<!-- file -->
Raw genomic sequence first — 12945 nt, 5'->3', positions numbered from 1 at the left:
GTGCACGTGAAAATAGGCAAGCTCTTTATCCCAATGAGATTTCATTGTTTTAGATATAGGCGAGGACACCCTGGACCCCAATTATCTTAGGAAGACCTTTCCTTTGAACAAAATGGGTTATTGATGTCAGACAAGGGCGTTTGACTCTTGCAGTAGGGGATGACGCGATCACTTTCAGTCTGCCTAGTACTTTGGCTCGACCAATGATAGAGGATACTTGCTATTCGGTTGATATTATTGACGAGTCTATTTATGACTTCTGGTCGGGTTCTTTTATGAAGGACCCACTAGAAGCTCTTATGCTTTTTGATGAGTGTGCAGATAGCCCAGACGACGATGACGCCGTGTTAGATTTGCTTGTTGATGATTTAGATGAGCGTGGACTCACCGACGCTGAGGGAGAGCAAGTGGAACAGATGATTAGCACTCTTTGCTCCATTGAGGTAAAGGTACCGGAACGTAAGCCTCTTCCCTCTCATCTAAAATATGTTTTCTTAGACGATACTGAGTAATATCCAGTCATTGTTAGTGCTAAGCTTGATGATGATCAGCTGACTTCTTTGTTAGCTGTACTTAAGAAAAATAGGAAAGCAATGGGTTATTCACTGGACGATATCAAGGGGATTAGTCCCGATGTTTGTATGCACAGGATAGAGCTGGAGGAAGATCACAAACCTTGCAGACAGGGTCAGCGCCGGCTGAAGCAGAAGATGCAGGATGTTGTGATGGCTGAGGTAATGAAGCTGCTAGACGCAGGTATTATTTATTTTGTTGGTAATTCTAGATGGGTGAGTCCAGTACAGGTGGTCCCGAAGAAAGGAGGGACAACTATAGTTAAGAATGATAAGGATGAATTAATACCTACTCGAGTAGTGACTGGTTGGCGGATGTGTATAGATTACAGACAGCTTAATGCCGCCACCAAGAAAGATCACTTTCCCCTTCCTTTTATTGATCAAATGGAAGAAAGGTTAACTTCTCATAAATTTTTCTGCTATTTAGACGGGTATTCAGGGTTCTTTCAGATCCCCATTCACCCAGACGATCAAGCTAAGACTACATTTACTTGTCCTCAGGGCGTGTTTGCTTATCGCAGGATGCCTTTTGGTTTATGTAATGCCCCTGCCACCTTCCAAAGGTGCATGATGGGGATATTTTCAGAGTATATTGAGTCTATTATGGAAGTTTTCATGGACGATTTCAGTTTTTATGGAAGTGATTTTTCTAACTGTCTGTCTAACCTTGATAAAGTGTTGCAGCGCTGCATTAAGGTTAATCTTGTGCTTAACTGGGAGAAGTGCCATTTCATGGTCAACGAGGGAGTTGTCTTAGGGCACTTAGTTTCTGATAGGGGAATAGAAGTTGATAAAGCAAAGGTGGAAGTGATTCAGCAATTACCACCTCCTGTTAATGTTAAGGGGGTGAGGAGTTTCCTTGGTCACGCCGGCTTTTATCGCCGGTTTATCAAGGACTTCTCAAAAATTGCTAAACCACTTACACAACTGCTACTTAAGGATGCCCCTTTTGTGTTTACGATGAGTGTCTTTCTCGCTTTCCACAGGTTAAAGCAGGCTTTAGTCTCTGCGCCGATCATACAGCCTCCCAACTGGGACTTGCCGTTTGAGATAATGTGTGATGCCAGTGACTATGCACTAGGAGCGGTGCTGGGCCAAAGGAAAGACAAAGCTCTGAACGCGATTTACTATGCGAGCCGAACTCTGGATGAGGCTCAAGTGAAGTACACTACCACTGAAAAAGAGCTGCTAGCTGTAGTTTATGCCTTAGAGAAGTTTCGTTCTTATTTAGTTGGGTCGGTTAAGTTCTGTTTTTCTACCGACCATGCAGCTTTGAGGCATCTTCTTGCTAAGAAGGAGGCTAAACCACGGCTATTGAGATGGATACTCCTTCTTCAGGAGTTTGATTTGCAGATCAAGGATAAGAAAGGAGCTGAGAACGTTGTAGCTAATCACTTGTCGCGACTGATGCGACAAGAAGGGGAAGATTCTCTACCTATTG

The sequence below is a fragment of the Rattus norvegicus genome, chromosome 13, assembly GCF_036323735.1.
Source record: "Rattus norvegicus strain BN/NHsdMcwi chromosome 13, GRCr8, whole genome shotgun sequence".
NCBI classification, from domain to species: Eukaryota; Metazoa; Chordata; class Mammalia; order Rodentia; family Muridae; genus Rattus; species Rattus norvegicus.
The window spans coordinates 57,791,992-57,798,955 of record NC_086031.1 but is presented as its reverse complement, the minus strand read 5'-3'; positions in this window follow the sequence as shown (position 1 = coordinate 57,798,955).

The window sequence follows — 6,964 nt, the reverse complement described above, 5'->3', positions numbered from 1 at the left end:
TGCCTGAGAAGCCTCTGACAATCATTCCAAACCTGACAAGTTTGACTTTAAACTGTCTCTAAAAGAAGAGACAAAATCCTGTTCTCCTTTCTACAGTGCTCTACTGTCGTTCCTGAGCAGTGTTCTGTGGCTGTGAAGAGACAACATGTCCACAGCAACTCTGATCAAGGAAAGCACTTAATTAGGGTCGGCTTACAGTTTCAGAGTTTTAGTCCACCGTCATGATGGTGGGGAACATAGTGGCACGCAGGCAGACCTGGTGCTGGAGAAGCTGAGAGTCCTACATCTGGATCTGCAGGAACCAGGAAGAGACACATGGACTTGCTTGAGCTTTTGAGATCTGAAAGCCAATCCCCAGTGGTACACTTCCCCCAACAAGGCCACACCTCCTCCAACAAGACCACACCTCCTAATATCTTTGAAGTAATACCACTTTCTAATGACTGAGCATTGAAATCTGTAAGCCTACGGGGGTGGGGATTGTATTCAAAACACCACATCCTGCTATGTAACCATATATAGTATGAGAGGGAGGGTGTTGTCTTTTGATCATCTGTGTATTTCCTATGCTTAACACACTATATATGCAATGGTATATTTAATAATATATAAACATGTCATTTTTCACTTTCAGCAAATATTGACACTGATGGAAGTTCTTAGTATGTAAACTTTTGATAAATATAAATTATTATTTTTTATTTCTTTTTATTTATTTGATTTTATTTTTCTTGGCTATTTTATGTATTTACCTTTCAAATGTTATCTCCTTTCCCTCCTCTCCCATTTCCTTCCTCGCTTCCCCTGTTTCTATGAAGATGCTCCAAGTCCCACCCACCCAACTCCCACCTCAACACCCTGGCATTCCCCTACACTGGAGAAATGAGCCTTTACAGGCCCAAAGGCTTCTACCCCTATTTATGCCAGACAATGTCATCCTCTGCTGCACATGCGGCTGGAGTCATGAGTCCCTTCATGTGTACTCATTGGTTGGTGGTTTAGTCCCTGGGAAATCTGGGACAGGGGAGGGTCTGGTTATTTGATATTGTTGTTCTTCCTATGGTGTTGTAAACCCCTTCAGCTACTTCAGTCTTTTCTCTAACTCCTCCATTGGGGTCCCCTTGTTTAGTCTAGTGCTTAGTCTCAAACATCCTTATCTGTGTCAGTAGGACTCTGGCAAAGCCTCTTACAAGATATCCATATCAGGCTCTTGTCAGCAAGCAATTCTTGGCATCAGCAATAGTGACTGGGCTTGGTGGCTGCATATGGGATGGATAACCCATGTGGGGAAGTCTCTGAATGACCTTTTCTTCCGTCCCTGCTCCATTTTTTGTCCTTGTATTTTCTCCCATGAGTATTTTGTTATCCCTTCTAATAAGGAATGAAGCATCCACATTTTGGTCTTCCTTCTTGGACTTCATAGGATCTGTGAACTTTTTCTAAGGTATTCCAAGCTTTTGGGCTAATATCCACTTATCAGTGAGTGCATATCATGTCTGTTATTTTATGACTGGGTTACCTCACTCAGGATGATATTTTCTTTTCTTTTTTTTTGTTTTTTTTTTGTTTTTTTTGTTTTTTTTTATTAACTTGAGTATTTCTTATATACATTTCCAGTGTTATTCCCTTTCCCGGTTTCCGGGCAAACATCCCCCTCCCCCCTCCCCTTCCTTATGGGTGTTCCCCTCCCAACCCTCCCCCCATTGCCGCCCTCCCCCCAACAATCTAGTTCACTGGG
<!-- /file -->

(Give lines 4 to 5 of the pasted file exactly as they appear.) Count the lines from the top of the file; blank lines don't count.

Source record: "Rattus norvegicus strain BN/NHsdMcwi chromosome 13, GRCr8, whole genome shotgun sequence".
NCBI classification, from domain to species: Eukaryota; Metazoa; Chordata; class Mammalia; order Rodentia; family Muridae; genus Rattus; species Rattus norvegicus.